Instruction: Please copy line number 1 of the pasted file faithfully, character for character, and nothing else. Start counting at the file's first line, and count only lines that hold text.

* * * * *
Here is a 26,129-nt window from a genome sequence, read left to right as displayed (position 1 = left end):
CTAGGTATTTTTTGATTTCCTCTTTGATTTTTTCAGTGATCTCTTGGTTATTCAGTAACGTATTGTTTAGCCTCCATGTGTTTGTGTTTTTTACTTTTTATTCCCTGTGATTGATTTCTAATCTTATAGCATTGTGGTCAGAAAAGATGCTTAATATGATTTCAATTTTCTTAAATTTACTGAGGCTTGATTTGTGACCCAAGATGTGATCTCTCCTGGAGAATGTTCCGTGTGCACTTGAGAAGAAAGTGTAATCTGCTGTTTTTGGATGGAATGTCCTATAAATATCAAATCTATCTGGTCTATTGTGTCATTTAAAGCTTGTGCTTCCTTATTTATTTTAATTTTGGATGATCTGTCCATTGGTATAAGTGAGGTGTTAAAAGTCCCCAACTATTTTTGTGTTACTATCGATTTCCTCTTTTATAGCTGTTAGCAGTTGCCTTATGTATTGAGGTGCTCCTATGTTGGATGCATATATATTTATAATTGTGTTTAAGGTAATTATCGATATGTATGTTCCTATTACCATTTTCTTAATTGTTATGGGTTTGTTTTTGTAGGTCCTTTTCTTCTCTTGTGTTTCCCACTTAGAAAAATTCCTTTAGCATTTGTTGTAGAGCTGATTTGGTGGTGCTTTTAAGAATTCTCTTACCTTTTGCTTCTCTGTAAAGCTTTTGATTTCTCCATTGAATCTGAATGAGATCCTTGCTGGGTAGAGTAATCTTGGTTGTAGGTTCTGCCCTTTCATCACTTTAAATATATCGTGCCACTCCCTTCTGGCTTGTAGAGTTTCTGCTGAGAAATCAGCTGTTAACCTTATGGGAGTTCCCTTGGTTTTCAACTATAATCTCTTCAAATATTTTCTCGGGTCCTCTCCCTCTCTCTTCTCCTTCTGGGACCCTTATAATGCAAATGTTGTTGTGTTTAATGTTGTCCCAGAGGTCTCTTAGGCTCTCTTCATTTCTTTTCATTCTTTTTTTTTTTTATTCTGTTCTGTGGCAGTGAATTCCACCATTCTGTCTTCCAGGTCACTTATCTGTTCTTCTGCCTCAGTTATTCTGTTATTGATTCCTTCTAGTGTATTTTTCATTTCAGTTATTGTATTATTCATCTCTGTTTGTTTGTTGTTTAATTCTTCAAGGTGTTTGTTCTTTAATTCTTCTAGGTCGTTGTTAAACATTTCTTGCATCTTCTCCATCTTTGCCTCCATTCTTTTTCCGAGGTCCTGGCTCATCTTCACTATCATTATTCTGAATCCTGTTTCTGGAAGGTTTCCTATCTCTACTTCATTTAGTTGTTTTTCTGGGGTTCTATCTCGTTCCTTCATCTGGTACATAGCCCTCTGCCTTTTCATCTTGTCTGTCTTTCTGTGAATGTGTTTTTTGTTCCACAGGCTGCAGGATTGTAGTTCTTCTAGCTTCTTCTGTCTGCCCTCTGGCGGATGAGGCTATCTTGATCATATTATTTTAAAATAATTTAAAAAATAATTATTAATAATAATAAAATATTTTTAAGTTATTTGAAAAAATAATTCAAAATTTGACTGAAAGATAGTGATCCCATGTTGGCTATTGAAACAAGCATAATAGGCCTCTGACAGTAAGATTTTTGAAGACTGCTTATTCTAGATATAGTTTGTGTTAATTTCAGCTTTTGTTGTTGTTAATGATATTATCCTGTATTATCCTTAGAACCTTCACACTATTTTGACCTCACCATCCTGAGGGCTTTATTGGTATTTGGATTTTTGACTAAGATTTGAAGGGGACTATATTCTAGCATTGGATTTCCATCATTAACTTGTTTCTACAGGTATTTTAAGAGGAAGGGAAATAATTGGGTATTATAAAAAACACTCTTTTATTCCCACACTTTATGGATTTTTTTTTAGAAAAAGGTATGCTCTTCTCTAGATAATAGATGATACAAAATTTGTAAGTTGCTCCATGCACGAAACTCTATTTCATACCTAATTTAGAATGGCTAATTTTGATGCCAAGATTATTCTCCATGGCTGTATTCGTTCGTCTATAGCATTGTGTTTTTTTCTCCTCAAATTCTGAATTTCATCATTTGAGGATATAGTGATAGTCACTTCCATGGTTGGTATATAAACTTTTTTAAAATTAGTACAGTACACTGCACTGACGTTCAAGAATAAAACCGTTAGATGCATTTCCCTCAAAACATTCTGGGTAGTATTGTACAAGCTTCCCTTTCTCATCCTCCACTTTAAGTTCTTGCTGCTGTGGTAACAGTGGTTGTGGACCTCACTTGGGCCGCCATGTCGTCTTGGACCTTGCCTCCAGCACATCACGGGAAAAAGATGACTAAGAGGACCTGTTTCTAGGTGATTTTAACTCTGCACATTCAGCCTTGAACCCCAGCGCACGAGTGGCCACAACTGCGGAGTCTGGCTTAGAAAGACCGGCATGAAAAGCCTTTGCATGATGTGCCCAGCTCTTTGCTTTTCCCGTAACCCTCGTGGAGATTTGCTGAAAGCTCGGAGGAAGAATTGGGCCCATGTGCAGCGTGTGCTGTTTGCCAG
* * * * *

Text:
Here is a 26,129-nt window from a genome sequence, read left to right as displayed (position 1 = left end):